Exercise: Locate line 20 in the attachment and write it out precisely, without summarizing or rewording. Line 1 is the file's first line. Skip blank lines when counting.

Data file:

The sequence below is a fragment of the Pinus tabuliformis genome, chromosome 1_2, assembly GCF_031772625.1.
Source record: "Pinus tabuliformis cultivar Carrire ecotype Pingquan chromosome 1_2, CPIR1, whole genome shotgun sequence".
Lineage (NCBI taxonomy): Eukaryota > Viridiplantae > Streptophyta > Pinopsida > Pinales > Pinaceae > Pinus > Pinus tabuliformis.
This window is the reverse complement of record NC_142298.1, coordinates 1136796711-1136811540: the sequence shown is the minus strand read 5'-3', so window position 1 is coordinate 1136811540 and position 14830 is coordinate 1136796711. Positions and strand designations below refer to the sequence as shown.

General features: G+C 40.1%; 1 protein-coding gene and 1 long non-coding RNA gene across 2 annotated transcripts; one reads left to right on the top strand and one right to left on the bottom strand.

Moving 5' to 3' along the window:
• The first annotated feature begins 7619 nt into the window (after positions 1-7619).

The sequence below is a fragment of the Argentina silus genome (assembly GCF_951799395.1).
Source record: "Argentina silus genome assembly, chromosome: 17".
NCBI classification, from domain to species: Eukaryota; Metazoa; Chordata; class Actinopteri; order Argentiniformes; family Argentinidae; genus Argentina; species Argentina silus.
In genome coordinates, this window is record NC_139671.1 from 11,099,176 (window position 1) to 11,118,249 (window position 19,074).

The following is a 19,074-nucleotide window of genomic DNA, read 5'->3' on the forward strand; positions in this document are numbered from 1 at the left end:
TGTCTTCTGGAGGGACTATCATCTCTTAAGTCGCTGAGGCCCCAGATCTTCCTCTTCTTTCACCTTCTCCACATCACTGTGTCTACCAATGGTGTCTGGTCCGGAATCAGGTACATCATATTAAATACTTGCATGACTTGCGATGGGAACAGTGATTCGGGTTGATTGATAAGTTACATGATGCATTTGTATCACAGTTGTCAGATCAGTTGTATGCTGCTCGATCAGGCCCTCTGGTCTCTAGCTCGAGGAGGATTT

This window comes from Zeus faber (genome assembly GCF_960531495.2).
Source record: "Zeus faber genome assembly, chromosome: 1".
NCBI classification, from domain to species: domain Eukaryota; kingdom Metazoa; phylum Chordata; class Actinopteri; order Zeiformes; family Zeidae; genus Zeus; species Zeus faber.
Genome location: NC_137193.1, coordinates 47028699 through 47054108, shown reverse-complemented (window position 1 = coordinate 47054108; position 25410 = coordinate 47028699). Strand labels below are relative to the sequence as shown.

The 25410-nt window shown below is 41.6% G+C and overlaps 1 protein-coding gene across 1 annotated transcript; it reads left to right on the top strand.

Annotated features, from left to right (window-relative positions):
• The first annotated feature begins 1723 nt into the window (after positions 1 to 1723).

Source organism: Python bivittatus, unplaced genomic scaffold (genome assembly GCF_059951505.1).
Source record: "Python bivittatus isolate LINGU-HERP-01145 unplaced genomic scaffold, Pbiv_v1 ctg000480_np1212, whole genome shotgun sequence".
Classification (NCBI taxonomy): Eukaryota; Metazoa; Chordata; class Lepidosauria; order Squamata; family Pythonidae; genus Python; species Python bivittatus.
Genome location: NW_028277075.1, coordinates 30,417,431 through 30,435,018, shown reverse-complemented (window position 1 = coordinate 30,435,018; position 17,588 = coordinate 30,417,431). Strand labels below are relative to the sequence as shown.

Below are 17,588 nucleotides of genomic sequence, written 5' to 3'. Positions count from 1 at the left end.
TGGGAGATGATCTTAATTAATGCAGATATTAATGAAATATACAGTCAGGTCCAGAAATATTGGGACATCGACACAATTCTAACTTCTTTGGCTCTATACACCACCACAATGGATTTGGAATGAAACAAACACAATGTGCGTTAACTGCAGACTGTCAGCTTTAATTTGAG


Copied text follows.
• The first annotated feature begins 1723 nt into the window (after positions 1 to 1723).